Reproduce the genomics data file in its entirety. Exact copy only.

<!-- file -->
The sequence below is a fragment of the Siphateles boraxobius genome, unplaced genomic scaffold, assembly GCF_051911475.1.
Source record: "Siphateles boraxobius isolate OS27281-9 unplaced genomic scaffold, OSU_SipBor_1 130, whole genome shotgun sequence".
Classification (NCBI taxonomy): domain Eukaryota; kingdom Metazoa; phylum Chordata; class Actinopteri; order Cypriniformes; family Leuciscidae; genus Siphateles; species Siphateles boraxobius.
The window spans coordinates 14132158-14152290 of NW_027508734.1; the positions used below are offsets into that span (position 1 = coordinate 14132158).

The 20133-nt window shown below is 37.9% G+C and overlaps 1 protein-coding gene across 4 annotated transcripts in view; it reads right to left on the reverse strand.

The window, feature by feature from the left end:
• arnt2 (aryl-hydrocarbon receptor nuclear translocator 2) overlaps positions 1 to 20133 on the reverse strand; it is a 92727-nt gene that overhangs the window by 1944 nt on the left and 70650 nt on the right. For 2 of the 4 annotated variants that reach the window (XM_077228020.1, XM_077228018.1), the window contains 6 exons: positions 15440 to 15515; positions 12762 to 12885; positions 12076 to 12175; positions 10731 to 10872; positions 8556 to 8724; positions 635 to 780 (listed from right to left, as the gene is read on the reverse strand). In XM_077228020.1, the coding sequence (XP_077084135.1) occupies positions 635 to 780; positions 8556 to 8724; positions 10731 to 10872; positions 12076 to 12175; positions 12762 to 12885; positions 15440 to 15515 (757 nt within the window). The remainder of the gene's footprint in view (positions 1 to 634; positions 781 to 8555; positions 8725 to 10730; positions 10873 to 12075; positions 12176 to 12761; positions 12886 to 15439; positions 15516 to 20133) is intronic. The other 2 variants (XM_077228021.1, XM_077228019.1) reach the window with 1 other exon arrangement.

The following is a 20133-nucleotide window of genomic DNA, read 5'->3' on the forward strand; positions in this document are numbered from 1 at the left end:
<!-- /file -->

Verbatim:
The sequence below is a fragment of the Siphateles boraxobius genome, unplaced genomic scaffold, assembly GCF_051911475.1.
Source record: "Siphateles boraxobius isolate OS27281-9 unplaced genomic scaffold, OSU_SipBor_1 130, whole genome shotgun sequence".
Classification (NCBI taxonomy): domain Eukaryota; kingdom Metazoa; phylum Chordata; class Actinopteri; order Cypriniformes; family Leuciscidae; genus Siphateles; species Siphateles boraxobius.
The window spans coordinates 14132158-14152290 of NW_027508734.1; the positions used below are offsets into that span (position 1 = coordinate 14132158).

The 20133-nt window shown below is 37.9% G+C and overlaps 1 protein-coding gene across 4 annotated transcripts in view; it reads right to left on the reverse strand.

The window, feature by feature from the left end:
• arnt2 (aryl-hydrocarbon receptor nuclear translocator 2) overlaps positions 1 to 20133 on the reverse strand; it is a 92727-nt gene that overhangs the window by 1944 nt on the left and 70650 nt on the right. For 2 of the 4 annotated variants that reach the window (XM_077228020.1, XM_077228018.1), the window contains 6 exons: positions 15440 to 15515; positions 12762 to 12885; positions 12076 to 12175; positions 10731 to 10872; positions 8556 to 8724; positions 635 to 780 (listed from right to left, as the gene is read on the reverse strand). In XM_077228020.1, the coding sequence (XP_077084135.1) occupies positions 635 to 780; positions 8556 to 8724; positions 10731 to 10872; positions 12076 to 12175; positions 12762 to 12885; positions 15440 to 15515 (757 nt within the window). The remainder of the gene's footprint in view (positions 1 to 634; positions 781 to 8555; positions 8725 to 10730; positions 10873 to 12075; positions 12176 to 12761; positions 12886 to 15439; positions 15516 to 20133) is intronic. The other 2 variants (XM_077228021.1, XM_077228019.1) reach the window with 1 other exon arrangement.

The following is a 20133-nucleotide window of genomic DNA, read 5'->3' on the forward strand; positions in this document are numbered from 1 at the left end: